Philip Heinemeyer wrote:It's a great idea, but since kale is normally a biennial plant, flowering means the end of its life cycle. Producing so much seed takes a lot of energy and i doubt that it is possible for a kale plant to do that every year.
But who knows, a lot of things have been accomplished through plant breeding and maybe it could work.
Do you know purple sprouting broccoli?
I Wonder if there is a perennial form of that.
I heard about nine star broccoli but i never grew or saw it.
If you harvest the flower heads before they go to seed the plant would lose a lot less energy and might become perennial easier.
Purple sprouting broccoli can definitely go at least "short lived" perennial if you keep up with harvesting. We had some in our "sunroom garden" last 4 years because I would cut it back twice over the summer - we'd let it grow out in the fall to produce gorgeous mini broccoli heads all spring, ensuring no seed set, then cut it back to a few nodes from the base once outside leafy production was going in may...from just two or three plants that survived this treatment, we ended up with a 3x10 foot jungle of tangled broccoli stems up to 3 inches thick. The whole experiment came to an end when I worked the soil over a couple years back and tried replanting a few...they did not appreciate the disturbance and died out over that summer. We're giving it another go this year with the "rudolph" variety, which is what did the trick last time around. They wont survive our frigid winters outdoors, but did very well in our zone 7 "sunroom" greenhouse bed, producing from february through april before the heat gets to be too much and they try to run to seed.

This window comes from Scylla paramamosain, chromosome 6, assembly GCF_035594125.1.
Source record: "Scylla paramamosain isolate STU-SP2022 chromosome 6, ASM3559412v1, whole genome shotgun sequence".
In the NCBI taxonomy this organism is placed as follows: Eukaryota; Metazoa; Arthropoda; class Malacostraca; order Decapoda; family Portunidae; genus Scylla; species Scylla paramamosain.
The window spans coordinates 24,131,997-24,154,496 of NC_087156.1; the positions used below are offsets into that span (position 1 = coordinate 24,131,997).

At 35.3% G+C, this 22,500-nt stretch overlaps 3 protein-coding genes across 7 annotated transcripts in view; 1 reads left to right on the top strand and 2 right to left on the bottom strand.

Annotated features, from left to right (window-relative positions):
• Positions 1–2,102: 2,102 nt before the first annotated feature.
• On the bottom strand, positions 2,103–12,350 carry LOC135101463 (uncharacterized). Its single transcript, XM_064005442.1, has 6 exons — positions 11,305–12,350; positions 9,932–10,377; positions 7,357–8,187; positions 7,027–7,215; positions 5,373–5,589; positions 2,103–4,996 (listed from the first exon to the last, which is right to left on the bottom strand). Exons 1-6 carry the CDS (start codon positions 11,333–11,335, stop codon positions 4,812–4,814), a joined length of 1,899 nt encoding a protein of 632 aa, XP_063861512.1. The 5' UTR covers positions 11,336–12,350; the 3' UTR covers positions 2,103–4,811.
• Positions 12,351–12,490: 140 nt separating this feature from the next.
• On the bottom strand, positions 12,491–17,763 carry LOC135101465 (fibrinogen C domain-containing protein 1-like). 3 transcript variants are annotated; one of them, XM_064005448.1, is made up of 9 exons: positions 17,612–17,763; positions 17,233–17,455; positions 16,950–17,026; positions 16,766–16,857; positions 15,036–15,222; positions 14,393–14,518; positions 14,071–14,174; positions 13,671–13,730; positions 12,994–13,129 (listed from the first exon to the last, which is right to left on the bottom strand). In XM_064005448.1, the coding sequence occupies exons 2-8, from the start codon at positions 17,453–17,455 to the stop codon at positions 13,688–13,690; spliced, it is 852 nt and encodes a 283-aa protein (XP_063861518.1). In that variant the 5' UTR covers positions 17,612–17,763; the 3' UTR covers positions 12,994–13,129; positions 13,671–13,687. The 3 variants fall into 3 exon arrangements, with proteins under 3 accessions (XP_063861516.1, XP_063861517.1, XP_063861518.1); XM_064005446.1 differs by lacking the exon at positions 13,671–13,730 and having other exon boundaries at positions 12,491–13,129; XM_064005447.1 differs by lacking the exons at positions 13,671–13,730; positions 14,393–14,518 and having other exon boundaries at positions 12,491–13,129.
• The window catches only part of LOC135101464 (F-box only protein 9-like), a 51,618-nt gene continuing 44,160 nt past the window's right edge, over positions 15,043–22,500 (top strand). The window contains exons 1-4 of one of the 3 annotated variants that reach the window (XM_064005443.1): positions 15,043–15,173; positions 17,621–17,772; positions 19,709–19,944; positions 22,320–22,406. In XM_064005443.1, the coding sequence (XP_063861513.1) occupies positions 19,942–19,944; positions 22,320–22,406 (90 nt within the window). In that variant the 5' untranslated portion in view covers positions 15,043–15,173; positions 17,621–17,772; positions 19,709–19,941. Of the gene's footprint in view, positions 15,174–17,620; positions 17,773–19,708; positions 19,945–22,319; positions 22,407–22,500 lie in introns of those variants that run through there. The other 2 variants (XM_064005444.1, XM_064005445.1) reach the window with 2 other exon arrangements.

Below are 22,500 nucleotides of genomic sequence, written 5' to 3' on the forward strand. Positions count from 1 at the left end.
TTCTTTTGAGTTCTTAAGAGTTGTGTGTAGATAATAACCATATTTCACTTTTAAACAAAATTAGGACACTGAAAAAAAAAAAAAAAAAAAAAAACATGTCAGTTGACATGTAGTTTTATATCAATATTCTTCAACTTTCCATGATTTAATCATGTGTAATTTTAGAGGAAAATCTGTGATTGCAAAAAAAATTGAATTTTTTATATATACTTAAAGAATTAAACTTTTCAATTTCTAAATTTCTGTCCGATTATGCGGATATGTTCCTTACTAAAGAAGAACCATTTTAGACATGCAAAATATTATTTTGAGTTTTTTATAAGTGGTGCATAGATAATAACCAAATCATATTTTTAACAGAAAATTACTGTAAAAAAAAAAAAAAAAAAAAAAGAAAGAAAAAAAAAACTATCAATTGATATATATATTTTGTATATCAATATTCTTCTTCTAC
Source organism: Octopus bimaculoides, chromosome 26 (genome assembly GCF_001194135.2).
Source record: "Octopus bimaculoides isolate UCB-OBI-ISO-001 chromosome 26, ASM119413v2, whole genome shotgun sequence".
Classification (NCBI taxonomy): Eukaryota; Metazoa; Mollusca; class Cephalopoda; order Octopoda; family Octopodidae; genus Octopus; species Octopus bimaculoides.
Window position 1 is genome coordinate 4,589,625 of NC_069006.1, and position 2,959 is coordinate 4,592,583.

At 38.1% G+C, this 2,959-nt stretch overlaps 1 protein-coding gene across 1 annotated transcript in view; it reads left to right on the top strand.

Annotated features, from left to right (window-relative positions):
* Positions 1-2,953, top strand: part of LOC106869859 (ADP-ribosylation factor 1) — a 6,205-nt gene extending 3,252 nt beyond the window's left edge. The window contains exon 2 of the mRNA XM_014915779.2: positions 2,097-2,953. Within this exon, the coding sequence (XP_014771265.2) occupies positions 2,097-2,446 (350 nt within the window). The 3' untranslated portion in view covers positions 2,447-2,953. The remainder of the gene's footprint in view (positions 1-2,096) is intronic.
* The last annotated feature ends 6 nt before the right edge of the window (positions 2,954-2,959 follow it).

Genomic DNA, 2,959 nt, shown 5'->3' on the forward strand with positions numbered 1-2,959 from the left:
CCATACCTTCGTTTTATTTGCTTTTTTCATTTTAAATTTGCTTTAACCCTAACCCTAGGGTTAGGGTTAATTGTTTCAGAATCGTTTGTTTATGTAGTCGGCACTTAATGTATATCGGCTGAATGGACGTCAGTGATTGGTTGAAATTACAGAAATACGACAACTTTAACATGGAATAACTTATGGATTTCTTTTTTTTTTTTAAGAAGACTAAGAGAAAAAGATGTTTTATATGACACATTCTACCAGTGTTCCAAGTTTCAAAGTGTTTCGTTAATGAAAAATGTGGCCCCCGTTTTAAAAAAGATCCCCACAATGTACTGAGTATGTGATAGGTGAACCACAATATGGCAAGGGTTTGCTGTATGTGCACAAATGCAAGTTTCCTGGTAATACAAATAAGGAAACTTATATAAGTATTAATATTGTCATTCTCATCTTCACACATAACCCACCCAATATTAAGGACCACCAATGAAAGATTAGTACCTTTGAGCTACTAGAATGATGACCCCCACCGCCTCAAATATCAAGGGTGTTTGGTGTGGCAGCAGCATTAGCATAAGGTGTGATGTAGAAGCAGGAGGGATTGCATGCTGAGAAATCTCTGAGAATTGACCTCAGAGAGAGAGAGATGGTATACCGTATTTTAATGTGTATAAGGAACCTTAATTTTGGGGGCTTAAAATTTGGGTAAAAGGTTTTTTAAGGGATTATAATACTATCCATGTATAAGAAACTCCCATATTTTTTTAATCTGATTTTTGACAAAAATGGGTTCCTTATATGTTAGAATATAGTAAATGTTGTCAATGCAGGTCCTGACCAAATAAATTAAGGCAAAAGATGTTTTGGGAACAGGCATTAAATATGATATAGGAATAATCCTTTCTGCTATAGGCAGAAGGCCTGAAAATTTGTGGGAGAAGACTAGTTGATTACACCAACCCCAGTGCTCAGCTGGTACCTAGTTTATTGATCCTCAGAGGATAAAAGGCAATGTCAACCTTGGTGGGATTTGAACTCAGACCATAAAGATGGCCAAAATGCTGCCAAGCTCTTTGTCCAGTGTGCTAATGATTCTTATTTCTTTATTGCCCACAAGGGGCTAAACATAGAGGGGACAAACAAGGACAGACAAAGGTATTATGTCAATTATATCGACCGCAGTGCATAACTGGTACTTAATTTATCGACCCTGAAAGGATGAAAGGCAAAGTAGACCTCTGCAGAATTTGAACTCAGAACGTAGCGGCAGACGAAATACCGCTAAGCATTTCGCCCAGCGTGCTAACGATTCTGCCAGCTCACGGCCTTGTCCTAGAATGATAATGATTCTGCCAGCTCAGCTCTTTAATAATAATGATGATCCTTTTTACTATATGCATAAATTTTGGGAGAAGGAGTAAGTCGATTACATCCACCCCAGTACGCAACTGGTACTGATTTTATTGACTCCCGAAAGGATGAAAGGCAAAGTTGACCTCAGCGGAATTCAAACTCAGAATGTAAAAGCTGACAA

Note: when cutting them back, be sure to leave at least 2 nodes for regrowth - you can tell these because they look sort of like a pore...look at a leaf attachment site on the main stem.
Also related is a cabbage that went rouge on us - a savoy type "des vertus". We harvested a decent head (apx 3lb) and left the stem in the ground over the winter...this is what we normally do. It survived the winter and the next spring produced two more smaller heads (apx 1lb each) as well as several "mini heads" (size of brussels sprouts) below the main heads. I brought it in this last winter and have it in a tray of soil in the sunroom, and so far it looks like it'll make another set of heads this year. None of the other cabbages behaved this way, so this one plant was just more determined to keep going I'm hoping to find out how many years it can keep this up.
It almost seems to me that any brassica can be made to go "perennial" with this sort of treatment, but the trick is finding the ones that handle that interference better than their counterparts. Sometimes it comes down to variety and sometimes it even comes down to individual plants.